The Origins Of Our Species

Powerful Essays
The latest discovery of a fossil skull in Kenya, more than three million years old, once again demonstrates the complex evolution of humankind. The following article examines the evidence and sees how it fits into the ideas of human origin formulated by Frederick Engels more than 100 years ago.
"There is a grandeur in this view of life, with its several powers, having been originally breathed into a few forms or into one; and that, whilst this planet has gone cycling on according to the fixed law of gravity, from so simple a beginning endless forms most beautiful and most wonderful have been, and are being, evolved." (Charles Darwin, The Origin of the Species, pp. 459-60, Penguin 1985.)
The latest discoveries in paleontology once again reveal the rich and complex evolution of the human species. In March, the magazine 'Nature' reported on a new fossil find in Kenya of a 3.5 million year-old skull. Originally, it was thought that the human linkage had been traced back to an ancestral genus called the Australopithecines (the "Southern Ape"), the most famous remains being 'Lucy', discovered by D.C. Johanson. These proto-humans roamed the savannahs and Rift Valley of Africa more than 3 million years ago, and are closer to modern humans than apes. However, new evidence suggests that the Australopithecus family was not the only hominid species to have existed at this time.
'Nature' describes a new species - Kenanthropus platyops - with a much flatter face than any Australopithecine. "Kenyanthropus shows persuasively that at least two lineages existed as far back as 3.5m years," said Meave Leakey of the Kenya national museum. It is clear that the evolutionary tree is far bushier that at first appeared. While the human lineage split from that of the African apes some 5-10 million years ago, this new evidence suggests possible new lines from which humans evolved. It shows a far greater diversification of human evolution prior to the emergence of the Homo genus.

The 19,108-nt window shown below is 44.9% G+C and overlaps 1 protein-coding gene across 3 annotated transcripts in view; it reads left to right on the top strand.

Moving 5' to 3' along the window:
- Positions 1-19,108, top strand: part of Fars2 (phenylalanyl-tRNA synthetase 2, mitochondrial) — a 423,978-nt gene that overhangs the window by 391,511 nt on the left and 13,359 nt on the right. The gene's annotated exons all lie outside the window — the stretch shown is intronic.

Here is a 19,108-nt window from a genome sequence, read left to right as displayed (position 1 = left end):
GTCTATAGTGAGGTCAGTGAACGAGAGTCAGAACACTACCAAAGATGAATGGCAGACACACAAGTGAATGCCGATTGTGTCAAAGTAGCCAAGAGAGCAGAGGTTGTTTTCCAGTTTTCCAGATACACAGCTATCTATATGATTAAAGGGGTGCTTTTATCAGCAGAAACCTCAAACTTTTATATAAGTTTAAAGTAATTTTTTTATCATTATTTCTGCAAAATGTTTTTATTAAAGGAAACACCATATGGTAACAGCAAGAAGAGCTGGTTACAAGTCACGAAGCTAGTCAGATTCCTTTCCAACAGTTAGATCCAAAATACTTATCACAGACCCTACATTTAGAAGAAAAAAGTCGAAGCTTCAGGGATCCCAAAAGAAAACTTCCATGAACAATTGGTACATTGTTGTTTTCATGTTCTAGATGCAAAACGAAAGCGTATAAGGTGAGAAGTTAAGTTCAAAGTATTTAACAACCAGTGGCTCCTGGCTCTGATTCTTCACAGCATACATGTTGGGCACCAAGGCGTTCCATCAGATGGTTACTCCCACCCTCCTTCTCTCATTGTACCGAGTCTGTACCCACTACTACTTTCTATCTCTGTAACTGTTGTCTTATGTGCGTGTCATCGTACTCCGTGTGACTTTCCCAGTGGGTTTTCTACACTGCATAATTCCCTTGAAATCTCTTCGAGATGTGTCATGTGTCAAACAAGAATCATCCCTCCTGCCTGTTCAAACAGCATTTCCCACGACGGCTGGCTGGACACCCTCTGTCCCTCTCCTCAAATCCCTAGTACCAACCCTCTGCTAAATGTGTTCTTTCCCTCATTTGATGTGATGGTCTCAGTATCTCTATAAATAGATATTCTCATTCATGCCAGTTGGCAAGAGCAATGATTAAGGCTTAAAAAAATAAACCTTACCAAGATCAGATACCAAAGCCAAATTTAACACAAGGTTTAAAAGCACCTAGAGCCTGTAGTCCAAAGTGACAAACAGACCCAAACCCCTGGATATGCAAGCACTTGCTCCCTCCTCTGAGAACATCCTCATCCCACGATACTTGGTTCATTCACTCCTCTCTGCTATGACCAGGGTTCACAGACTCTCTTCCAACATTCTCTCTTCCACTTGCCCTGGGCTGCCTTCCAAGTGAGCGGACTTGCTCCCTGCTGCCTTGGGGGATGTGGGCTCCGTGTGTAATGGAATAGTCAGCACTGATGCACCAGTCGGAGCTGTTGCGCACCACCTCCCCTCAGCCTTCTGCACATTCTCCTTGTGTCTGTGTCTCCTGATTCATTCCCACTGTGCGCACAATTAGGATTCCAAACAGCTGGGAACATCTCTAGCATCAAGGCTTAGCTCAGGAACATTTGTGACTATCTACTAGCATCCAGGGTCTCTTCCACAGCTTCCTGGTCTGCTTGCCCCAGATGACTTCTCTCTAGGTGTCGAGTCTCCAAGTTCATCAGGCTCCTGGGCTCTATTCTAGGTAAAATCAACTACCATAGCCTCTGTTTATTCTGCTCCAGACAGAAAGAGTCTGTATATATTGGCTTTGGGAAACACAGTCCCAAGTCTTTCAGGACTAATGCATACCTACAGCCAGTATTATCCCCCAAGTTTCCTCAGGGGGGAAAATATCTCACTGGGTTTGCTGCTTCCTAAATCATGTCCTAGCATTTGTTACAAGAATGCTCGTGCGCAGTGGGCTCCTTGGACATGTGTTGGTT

The newly discovered skull has a small ear hole, like those of chimpanzees. However, it shares other features of early hominids, such as a small brain. But there are other striking differences, including tall cheekbones, small teeth and a flat plane beneath its nose bone, giving it a flat face appearance. The flatter face - a feature once thought distinctly human - arises primaril...

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...ical view of evolution, called punctuated equilibrium. Gould has recognized Engels' contribution, describing his essay on human origins as "a brilliant expose." However, notes Gould, it "had no visible impact on Western science." (Ever Since Darwin, p.210)
"All merit for the swift advance of civilization was ascribed to the mind, to the development and activity of the brain", wrote Engels. "Men became accustomed to explain their actions from their thoughts, instead of from their needs... And so there arose in the course of time that idealistic outlook on the world, has dominated men's minds. It still rules them to such a degree that even the most materialistic natural scientists of the Darwinian school are still unable to form any clear idea of the origin of man, because under that ideological influence they do not recognize the part that has been played therein by labour."
The latest discoveries in this field of human origins are a testimony to Engels thought and contribution, not least the discovery of Kenanthropus platyops. It is a confirmation of the method of dialectical materialism, the only consistent scientific outlook of the world.
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